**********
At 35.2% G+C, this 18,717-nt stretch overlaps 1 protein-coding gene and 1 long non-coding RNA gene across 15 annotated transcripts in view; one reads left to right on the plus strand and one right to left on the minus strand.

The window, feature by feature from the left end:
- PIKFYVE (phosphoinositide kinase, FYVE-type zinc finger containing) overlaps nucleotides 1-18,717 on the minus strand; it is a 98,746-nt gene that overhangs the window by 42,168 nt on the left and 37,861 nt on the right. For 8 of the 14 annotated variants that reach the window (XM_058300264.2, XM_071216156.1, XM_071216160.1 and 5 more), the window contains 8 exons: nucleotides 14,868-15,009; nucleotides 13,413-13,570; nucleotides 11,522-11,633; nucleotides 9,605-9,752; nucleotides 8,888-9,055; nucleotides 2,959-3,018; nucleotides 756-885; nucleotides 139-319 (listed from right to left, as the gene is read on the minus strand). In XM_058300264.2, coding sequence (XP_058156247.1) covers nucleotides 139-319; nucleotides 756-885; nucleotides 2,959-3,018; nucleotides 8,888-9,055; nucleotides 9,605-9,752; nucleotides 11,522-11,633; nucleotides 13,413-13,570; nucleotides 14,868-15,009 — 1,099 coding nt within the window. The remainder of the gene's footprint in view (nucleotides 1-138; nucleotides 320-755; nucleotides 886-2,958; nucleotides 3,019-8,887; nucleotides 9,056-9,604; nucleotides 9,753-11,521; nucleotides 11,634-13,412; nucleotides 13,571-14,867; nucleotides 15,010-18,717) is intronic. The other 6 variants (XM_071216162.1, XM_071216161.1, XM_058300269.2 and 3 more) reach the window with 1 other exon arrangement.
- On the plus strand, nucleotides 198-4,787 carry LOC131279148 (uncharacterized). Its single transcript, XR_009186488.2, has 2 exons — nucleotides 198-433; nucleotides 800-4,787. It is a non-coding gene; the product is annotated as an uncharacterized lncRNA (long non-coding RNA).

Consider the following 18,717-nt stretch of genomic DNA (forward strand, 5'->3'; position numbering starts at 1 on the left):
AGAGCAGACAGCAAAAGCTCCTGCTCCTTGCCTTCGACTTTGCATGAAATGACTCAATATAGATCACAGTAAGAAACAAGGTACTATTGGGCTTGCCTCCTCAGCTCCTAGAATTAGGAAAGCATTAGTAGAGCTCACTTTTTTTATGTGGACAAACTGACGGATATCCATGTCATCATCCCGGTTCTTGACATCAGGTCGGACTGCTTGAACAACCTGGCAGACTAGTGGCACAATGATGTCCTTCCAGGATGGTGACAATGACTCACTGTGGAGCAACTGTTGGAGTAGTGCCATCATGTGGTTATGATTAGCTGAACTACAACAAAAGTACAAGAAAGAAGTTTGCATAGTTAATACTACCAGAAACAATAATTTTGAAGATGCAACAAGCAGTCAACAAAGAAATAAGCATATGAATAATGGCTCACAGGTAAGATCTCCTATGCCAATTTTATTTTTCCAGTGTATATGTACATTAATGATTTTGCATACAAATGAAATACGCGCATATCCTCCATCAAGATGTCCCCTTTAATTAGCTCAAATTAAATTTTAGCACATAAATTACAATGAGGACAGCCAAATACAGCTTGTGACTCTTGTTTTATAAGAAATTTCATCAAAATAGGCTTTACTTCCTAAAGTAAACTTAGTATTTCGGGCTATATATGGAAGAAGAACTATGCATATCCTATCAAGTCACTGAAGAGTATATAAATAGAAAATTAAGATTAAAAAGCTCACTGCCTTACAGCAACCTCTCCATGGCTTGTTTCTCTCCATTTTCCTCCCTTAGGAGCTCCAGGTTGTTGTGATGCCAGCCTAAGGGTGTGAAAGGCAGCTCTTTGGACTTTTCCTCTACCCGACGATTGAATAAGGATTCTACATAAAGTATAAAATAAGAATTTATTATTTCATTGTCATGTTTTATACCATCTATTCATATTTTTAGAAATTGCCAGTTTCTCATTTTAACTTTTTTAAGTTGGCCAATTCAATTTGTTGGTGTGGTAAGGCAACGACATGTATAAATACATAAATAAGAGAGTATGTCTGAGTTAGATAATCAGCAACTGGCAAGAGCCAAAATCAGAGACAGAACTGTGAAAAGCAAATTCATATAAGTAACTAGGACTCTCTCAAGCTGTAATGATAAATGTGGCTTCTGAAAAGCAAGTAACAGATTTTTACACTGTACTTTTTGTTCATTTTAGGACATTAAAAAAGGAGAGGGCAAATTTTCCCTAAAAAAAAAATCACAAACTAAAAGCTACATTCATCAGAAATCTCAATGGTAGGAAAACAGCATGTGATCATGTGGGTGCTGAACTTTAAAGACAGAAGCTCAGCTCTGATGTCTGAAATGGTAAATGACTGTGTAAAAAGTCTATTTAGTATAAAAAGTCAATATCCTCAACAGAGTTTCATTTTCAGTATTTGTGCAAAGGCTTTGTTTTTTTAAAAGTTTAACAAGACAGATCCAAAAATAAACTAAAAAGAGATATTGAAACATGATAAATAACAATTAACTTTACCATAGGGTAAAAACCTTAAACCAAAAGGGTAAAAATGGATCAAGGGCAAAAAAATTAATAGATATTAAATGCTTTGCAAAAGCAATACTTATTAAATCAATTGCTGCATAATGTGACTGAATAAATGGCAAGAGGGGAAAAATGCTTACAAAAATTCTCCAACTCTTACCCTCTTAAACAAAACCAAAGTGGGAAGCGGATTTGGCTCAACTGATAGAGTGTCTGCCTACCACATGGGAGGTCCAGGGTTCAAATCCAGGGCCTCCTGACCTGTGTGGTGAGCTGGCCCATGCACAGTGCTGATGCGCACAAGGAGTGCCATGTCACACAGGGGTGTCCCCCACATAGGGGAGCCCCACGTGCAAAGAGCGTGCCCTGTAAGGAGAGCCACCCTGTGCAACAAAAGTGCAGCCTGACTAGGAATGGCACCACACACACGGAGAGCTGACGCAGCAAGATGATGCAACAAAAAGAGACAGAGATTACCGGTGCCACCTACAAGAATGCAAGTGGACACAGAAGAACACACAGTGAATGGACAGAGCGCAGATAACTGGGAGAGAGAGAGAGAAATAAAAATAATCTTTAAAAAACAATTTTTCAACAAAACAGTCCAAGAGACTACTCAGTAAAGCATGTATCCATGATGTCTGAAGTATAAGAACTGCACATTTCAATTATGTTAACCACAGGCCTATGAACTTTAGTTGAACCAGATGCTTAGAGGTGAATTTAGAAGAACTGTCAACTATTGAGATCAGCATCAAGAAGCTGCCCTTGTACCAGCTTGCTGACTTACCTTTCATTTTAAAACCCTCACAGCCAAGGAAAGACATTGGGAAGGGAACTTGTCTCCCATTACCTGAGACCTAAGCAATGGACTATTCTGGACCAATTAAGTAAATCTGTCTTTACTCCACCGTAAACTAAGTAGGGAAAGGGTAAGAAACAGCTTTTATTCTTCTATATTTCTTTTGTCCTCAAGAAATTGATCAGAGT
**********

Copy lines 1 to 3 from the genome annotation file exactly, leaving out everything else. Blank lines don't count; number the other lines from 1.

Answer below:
At 35.2% G+C, this 18,717-nt stretch overlaps 1 protein-coding gene and 1 long non-coding RNA gene across 15 annotated transcripts in view; one reads left to right on the plus strand and one right to left on the minus strand.

The window, feature by feature from the left end:
- PIKFYVE (phosphoinositide kinase, FYVE-type zinc finger containing) overlaps nucleotides 1-18,717 on the minus strand; it is a 98,746-nt gene that overhangs the window by 42,168 nt on the left and 37,861 nt on the right. For 8 of the 14 annotated variants that reach the window (XM_058300264.2, XM_071216156.1, XM_071216160.1 and 5 more), the window contains 8 exons: nucleotides 14,868-15,009; nucleotides 13,413-13,570; nucleotides 11,522-11,633; nucleotides 9,605-9,752; nucleotides 8,888-9,055; nucleotides 2,959-3,018; nucleotides 756-885; nucleotides 139-319 (listed from right to left, as the gene is read on the minus strand). In XM_058300264.2, coding sequence (XP_058156247.1) covers nucleotides 139-319; nucleotides 756-885; nucleotides 2,959-3,018; nucleotides 8,888-9,055; nucleotides 9,605-9,752; nucleotides 11,522-11,633; nucleotides 13,413-13,570; nucleotides 14,868-15,009 — 1,099 coding nt within the window. The remainder of the gene's footprint in view (nucleotides 1-138; nucleotides 320-755; nucleotides 886-2,958; nucleotides 3,019-8,887; nucleotides 9,056-9,604; nucleotides 9,753-11,521; nucleotides 11,634-13,412; nucleotides 13,571-14,867; nucleotides 15,010-18,717) is intronic. The other 6 variants (XM_071216162.1, XM_071216161.1, XM_058300269.2 and 3 more) reach the window with 1 other exon arrangement.